Recently we met Deemly, a start-up that is tackling one of the main challenges of the Sharing Economy: trust. In this interview they tell us how they create trust among peers, future trends, and a bit more. 😊
What is Deemly’s mission?
We’re building trust between users of the sharing economy. By smashing down trust barriers in order we can accelerate the Sharing Economy’s growth and foster safer peer-to-peer communities.
How did you start Deemly?
I talked to Sharing Economy entrepreneurs all over the world and they each faced the same obstacle to their platform’s growth: trust. Lack of trust between users prevented new startups from succeeding and discouraged less-active users from participating in established platforms. I realized that I could kickstart growth and increase the rate of innovation by breaking down these “trust barriers” that prevent new startups from growing a sustainable user base.
Trust is one of the key elements in the Sharing Economy. How do you tackle that?
Trust is abstract and hard to quantify. We’ve commoditized it by creating Trust Profiles and providing an ID verification software. We want to make platforms think about trust as just another KPI that they work to improve. While we don’t give an exact number to a community’s relative trustworthiness, we can measure increases in platform activity and user satisfaction that result from increases in trust.
Your clients are the Sharing Economy companies themselves. Working with them, what do you see as the main trends in this market?
As Sharing Economy companies develop at a breakneck pace, brand building has become a major trend in the industry. Companies like AirBnB and Uber rely on powerful brand recognition, which is helping them lead the market due to people’s inclination to compare all the other peer-to-peer businesses to these powerful companies. Another major trend that I’ve observed is “transparency”. The collaborative space disrupted the way we do business, and customized interactions are a must in order to succeed among the competition. Customers love being involved in the business process, and creativity is a huge asset when running a Sharing Economy platform.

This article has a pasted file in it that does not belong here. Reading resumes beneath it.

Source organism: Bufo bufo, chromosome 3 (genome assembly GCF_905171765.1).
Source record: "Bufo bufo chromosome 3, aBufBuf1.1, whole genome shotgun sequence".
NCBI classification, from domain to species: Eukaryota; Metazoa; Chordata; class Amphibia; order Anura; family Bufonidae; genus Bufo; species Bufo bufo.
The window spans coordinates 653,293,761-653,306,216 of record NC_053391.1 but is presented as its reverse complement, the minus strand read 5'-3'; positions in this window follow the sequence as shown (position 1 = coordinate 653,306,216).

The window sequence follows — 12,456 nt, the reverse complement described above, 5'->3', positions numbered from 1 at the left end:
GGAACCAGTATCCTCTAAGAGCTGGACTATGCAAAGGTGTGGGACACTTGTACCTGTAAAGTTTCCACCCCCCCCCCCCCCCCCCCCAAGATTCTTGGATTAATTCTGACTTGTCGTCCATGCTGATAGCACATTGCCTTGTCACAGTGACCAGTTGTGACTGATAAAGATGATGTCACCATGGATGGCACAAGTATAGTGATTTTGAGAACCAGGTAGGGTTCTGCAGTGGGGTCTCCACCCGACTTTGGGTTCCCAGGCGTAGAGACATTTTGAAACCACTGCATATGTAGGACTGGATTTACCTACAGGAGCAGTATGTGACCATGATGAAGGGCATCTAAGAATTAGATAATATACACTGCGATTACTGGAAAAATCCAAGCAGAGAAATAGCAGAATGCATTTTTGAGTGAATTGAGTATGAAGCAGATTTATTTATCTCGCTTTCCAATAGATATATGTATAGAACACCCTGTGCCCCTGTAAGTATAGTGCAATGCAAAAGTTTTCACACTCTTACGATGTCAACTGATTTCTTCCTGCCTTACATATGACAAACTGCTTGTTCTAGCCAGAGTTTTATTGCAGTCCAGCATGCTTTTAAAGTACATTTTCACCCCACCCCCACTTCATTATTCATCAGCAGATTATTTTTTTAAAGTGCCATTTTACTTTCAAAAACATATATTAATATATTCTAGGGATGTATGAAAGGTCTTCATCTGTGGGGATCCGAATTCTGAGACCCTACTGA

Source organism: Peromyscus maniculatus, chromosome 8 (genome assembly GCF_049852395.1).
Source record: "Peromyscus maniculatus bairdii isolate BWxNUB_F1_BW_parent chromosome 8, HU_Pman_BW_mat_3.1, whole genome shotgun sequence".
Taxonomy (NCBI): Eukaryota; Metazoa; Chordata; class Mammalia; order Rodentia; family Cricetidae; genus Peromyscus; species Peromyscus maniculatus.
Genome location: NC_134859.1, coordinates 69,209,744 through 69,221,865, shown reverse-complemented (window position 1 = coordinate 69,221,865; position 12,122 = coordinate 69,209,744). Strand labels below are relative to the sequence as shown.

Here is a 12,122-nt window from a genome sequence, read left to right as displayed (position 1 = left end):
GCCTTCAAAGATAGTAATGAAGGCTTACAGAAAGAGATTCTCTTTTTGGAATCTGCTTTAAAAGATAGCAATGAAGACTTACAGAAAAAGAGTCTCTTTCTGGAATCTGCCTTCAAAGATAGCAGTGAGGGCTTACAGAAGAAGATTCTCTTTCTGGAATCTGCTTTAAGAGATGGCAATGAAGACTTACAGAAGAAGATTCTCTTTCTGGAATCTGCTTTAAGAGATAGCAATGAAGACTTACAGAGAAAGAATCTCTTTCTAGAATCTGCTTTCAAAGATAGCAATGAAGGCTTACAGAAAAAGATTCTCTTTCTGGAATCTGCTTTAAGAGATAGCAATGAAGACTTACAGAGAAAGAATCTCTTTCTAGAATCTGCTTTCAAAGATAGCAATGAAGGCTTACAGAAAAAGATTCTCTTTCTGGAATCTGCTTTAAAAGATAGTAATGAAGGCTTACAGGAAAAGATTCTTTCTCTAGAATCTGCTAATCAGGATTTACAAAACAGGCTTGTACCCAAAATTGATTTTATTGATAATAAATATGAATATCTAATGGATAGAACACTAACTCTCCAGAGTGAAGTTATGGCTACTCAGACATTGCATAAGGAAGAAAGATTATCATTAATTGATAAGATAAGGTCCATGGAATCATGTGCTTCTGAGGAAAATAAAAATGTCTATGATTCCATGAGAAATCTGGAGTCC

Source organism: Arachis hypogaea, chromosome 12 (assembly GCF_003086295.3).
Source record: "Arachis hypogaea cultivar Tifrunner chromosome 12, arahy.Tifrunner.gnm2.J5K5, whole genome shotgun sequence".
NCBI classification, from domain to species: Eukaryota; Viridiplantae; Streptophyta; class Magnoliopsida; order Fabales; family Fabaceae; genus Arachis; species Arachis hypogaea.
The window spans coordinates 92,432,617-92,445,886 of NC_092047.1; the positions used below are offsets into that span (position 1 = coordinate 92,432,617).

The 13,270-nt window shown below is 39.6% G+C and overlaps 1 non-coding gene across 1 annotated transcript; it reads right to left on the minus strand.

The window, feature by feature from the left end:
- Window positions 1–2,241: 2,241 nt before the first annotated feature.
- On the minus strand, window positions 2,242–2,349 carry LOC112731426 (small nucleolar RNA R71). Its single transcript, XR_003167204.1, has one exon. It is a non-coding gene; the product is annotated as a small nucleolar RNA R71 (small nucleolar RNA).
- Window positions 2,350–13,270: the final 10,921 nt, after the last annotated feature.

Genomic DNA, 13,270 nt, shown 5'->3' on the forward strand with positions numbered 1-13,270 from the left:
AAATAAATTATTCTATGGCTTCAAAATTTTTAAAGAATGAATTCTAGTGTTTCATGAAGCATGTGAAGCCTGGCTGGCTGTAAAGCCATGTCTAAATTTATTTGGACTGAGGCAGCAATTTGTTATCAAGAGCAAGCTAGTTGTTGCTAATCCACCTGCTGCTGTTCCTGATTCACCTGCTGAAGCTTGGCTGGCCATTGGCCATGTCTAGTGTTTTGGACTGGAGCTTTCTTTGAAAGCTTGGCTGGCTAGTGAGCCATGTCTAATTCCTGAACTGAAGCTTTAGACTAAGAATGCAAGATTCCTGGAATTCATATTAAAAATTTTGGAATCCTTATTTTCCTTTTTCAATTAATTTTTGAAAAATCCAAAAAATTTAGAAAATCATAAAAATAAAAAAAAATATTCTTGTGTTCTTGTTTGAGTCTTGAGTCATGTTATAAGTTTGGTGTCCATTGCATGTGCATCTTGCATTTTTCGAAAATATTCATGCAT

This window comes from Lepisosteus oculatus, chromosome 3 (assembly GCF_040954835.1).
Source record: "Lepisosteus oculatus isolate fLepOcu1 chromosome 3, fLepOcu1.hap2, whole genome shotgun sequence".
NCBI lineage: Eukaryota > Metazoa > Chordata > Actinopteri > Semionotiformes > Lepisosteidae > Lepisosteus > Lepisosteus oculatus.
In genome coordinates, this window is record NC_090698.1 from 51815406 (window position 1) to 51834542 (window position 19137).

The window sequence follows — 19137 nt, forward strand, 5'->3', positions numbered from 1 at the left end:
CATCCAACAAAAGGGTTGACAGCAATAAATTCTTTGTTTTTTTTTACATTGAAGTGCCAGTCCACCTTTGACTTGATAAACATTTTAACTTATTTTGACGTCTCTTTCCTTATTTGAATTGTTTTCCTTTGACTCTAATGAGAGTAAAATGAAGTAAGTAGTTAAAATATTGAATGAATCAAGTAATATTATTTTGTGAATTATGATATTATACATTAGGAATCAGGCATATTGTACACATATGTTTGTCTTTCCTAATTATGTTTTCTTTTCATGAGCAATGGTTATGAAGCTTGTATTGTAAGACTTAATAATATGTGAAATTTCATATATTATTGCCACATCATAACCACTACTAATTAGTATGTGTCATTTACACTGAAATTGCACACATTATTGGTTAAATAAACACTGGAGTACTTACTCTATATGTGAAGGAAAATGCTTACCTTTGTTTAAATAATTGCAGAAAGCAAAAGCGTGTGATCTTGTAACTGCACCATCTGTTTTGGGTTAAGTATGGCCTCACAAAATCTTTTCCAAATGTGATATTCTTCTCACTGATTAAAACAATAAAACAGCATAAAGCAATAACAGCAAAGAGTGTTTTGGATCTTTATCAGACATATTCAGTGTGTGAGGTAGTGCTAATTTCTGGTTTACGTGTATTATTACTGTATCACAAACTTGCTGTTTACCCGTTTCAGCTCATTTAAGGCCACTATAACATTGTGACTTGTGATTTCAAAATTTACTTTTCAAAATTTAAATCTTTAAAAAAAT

How do you think that the Sharing Economy impacts the world?
When you participate in peer-to-peer transactions you have the chance to interact with people that you would not otherwise meet. You’re exposed to people that may have different opinions and backgrounds from your own. Such experiences help to make people more open minded, trusting of strangers, and can help overcomes prejudices. I think the Sharing Economy can be a valuable tool for improving the world.
You are based in Denmark but you have clients all over the world. How do you cope with that?
I am hyper-aware of time zones: I have clients, team members, and business partners all over the world. I do a lot of business over video and voice calls, but I also travel for particularly important business conferences and meetings.
Do you think Deemly can help bring more users to the sharing economy?
Absolutely! Central to our mission is to make it easier for new people to get started on Sharing Economy platforms.
What is your advice for Sharing Economy ‘newbies’?
Do what you’re comfortable with! If you’re nervous, try engaging in a simple transaction in a public place on an established and well-trusted platform. As you get more comfortable, expand your horizons and try other services.
Bonus questions – Playing Jori
Jori is a cards game tested with more than 700 people to create real connections, by playing a game and asking profound and weird questions.
Profound question: What’s the day-to-day activity that makes you feel the most powerful? Describe this feeling.
I’d have to say talking to customers is the most empowering experience. The rush of watching the gears turn in their heads as they start to see the value in your idea is exhilarating.
Weird question: If you were a sandwich, what would your ingredients be? What do they represent for you?
I’d probably a simple sandwich of lettuce, cheese, and other assorted vegetables. I believe that health is key to a clear and sharp mind, which is essential for being a successful entrepreneur. I guess the vegetables would represent physical well-being. The cheese makes the sandwich a little less boring, and you definitely need a bit of personality to be an effective entrepreneur.